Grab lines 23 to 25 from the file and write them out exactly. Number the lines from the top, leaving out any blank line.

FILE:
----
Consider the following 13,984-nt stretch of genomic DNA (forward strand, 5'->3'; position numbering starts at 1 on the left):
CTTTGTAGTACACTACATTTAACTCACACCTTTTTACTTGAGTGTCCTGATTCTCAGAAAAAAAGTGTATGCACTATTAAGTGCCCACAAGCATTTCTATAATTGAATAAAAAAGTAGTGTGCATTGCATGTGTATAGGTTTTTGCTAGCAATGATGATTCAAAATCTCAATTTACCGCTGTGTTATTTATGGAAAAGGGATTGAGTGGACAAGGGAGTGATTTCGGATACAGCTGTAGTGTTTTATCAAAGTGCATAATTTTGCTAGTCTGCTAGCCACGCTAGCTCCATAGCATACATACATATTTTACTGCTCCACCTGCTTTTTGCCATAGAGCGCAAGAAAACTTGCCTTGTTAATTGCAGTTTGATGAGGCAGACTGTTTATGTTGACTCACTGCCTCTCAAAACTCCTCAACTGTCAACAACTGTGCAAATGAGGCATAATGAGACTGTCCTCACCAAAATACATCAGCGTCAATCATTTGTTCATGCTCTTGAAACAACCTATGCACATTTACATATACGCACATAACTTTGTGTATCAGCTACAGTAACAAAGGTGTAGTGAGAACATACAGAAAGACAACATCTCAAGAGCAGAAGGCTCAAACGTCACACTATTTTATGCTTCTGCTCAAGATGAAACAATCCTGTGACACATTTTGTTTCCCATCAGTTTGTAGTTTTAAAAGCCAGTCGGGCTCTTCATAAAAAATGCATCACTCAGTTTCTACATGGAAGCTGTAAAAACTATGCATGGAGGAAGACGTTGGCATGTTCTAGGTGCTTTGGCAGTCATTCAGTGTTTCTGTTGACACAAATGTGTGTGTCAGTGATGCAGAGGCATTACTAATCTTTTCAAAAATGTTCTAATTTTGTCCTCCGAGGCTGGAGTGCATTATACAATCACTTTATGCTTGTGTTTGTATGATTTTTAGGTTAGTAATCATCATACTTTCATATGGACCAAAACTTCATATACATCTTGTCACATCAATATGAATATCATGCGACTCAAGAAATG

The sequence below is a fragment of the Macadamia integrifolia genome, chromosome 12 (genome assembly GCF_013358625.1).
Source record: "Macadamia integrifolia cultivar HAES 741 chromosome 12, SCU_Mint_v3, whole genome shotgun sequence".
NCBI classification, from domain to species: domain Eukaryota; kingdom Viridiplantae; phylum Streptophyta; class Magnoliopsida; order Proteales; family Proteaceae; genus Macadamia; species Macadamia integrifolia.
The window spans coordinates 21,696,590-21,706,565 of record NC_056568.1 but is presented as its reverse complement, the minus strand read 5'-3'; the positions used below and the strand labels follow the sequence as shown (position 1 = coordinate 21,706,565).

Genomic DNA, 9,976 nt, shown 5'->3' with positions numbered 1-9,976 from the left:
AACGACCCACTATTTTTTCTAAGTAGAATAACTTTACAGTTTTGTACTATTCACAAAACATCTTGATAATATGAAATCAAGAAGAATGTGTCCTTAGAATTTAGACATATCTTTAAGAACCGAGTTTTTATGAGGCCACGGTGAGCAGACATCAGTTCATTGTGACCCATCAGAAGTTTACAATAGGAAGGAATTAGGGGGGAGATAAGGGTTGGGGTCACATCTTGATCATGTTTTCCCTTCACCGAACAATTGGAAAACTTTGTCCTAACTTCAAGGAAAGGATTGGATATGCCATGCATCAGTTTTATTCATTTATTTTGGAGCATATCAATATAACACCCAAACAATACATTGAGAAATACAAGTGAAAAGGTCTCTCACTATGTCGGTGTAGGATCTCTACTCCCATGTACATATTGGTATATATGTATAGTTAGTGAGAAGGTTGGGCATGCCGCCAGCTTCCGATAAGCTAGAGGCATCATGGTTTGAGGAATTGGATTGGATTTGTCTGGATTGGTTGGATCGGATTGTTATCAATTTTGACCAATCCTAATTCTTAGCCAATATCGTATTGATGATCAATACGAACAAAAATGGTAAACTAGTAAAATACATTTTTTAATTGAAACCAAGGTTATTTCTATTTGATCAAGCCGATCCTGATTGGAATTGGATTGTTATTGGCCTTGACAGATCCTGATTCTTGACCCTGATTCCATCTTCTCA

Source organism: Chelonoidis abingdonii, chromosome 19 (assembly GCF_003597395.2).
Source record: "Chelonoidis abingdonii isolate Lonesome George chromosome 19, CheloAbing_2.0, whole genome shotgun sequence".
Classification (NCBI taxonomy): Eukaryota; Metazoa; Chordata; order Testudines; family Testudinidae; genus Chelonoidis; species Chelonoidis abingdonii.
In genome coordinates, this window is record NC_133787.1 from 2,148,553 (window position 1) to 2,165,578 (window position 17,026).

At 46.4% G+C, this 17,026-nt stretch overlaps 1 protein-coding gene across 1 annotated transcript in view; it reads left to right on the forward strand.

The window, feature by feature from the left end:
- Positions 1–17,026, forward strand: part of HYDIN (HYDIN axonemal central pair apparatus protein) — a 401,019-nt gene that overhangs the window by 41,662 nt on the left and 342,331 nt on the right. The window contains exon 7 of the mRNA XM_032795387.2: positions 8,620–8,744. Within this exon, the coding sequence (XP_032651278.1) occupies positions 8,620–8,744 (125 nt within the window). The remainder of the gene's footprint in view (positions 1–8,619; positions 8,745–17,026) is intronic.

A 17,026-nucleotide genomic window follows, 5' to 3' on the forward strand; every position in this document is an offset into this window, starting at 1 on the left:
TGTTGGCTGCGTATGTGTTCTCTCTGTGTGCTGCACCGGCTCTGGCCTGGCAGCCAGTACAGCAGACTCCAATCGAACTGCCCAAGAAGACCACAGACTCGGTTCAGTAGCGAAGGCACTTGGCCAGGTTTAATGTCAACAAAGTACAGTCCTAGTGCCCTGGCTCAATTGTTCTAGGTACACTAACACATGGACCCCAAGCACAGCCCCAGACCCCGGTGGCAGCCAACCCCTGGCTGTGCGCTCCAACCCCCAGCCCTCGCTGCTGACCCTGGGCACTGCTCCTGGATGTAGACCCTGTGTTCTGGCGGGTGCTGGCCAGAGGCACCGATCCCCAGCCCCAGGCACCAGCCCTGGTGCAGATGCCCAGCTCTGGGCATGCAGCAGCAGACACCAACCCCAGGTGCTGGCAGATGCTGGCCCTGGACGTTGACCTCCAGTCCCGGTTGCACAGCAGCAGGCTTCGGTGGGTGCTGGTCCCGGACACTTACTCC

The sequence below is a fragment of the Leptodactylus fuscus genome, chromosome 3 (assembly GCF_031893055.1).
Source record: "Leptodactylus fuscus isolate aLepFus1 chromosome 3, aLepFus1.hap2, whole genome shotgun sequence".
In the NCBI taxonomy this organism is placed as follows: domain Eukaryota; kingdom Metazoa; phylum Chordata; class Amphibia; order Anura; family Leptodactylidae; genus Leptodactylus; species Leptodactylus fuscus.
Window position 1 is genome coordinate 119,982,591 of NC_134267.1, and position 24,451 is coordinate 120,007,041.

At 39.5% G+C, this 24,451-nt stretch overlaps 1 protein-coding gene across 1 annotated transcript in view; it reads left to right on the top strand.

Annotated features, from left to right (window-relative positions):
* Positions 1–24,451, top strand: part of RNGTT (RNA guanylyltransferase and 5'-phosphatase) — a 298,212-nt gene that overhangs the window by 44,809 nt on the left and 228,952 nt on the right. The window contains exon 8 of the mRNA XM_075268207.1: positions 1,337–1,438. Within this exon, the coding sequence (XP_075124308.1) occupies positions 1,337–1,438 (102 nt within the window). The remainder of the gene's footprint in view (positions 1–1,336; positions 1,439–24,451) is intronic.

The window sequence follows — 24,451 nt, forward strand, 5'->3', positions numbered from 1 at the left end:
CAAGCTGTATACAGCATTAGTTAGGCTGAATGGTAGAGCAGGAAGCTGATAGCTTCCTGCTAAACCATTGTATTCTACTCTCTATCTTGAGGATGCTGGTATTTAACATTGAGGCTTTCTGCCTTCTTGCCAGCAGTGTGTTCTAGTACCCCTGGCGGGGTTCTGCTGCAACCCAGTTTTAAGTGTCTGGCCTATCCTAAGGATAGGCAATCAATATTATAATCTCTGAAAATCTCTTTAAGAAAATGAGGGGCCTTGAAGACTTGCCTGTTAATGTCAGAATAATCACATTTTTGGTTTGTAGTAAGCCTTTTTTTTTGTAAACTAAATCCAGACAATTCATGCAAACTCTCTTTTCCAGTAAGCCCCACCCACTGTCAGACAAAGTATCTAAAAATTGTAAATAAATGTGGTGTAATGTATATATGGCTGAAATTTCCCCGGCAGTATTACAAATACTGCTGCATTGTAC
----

Annotated features, from left to right (window-relative positions):
* Positions 1–24,451, top strand: part of RNGTT (RNA guanylyltransferase and 5'-phosphatase) — a 298,212-nt gene that overhangs the window by 44,809 nt on the left and 228,952 nt on the right. The window contains exon 8 of the mRNA XM_075268207.1: positions 1,337–1,438. Within this exon, the coding sequence (XP_075124308.1) occupies positions 1,337–1,438 (102 nt within the window). The remainder of the gene's footprint in view (positions 1–1,336; positions 1,439–24,451) is intronic.

The window sequence follows — 24,451 nt, forward strand, 5'->3', positions numbered from 1 at the left end: